On his birthday, March 31, in 1962, Cesar resigned from the CSO, leaving the first decent-paying job he had ever had with the security of a regular paycheck. The Chavez family moved to Delano, California, a dusty farm town in California’s Central Valley. With $1,200 in life savings he founded the National Farm Workers Association with 10 members – Cesar, his wife and their eight young children. The NFWA later became the United Farm Workers of America. Under Cesar, the UFW achieved unprecedented gains for farm workers, establishing it as the first successful farm workers union in American history.
In 1962, President Kennedy offered to make Cesar head of the Peace Corps for part of Latin America. It would have meant a big house with servants and all the advantages for his children. Instead, Cesar turned down the job in exchange for a life of self-imposed poverty.
Starting in the 1960s, Cesar and others in the movement made $5 a week, plus room and board. Cesar embraced a life of voluntary poverty, as did other movement leaders and staff until the late 1990s. He never earned more than $6,000 a year, never owned a house, and when he died at the age of 66 in 1993, left no money behind for his family.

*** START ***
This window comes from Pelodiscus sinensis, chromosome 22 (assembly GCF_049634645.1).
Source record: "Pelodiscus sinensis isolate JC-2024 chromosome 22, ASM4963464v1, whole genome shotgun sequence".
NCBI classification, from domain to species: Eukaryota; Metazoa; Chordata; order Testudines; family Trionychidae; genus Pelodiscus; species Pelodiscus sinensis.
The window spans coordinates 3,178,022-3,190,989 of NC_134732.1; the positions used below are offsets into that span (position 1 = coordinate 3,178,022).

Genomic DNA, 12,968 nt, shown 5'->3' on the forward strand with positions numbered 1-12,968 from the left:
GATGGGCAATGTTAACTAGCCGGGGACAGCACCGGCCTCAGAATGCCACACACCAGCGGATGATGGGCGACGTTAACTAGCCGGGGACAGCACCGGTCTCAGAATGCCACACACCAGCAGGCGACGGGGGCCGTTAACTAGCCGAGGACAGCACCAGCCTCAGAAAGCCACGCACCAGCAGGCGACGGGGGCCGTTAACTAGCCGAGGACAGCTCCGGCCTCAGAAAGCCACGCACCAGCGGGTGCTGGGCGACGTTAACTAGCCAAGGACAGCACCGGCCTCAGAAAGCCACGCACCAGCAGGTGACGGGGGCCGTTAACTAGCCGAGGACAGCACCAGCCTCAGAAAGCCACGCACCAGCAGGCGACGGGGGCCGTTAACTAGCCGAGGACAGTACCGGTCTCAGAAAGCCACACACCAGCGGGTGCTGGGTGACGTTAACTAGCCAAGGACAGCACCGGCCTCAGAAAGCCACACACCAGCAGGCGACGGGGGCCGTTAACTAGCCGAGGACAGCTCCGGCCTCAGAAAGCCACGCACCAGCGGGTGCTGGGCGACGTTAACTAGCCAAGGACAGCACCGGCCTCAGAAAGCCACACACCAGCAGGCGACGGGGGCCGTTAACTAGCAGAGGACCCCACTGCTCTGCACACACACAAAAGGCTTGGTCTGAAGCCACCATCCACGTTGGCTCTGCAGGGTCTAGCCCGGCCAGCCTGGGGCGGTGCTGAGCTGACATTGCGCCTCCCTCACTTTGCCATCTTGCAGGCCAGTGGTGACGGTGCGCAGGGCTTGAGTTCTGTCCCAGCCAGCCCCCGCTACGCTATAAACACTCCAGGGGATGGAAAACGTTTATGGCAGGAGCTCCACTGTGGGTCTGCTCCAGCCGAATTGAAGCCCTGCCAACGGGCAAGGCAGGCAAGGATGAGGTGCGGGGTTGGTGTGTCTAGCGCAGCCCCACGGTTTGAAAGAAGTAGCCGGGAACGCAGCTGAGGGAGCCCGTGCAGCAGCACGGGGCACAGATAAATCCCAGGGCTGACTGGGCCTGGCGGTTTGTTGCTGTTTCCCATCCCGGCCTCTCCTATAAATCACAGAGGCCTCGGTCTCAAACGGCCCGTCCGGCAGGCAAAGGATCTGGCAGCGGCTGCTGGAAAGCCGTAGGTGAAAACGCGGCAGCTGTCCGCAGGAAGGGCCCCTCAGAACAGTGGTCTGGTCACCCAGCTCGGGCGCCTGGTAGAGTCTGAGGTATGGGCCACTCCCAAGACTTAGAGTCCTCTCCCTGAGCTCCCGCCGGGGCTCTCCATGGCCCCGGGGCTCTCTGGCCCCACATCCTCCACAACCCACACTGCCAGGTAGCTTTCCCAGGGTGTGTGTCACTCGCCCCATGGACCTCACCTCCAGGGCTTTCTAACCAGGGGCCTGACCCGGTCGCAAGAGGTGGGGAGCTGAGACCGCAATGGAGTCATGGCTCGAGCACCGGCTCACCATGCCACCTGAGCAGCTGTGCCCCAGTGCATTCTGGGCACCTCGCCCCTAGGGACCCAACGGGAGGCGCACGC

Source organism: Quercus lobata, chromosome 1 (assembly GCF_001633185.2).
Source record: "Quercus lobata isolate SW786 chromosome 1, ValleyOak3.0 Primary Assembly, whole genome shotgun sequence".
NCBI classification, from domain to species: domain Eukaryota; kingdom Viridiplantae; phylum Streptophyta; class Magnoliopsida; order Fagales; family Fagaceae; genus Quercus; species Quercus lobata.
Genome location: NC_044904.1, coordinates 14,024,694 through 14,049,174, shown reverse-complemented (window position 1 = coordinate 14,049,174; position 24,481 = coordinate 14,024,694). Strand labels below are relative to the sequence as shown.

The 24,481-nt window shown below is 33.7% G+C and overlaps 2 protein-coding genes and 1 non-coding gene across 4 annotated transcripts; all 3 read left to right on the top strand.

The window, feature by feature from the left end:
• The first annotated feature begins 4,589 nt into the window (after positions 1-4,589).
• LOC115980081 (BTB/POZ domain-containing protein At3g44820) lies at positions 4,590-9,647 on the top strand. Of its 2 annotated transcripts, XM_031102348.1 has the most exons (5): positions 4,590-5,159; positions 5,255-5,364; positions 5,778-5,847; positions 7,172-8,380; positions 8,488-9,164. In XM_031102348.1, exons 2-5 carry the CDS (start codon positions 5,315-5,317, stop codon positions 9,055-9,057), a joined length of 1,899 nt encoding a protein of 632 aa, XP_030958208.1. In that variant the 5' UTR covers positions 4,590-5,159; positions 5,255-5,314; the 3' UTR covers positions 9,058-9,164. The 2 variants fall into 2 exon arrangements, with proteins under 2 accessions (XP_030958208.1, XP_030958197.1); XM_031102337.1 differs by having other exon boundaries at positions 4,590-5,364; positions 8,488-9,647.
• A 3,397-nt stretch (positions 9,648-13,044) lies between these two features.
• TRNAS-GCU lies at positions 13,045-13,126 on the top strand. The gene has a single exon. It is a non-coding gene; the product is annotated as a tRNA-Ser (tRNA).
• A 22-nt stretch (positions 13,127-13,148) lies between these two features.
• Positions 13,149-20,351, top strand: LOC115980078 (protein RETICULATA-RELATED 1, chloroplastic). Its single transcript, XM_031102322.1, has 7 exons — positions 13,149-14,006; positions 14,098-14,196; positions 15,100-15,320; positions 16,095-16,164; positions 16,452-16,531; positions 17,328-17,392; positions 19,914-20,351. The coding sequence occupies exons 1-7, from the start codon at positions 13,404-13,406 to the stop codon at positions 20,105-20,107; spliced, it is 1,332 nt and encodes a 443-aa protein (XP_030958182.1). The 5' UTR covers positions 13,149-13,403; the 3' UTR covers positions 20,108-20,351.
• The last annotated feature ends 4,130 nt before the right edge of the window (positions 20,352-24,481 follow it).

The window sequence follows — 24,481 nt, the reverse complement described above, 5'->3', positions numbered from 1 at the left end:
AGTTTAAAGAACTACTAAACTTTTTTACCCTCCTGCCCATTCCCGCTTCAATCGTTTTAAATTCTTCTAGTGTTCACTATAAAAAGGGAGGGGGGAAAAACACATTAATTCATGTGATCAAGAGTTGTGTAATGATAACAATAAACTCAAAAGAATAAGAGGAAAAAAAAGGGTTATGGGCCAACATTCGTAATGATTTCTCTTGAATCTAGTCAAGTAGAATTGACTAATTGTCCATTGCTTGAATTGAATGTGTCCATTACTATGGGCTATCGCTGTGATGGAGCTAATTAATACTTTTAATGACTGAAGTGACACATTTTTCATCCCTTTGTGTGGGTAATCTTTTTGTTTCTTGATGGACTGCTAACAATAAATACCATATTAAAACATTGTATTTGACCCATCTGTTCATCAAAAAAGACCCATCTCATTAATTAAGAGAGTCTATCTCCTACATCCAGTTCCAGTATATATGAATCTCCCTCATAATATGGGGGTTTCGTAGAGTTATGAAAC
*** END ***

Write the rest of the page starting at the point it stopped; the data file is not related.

When Cesar Chavez began building the farm worker movement, he knew it would take a strong union to remedy the economic injustices workers suffer at the workplace. He also realized it would require a movement to overcome the burdens of poverty, discrimination and powerlessness people endured in the community. Cesar began a burial program, the first credit union for farm workers, health clinics, daycare centers and job-training programs. With the help of the movement, Cesar built affordable housing – starting with a retirement home for the elderly and displaced Filipino American farm workers and later, multi-family and homeownership communities for farm workers and other low-income working families and seniors. He established two educational-style Spanish-language farm worker radio stations, the beginning of what is now the 13-station Radio Campesina network. He also established the Fred Ross Education Institute which trained negotiators, contract administrators and union organizers.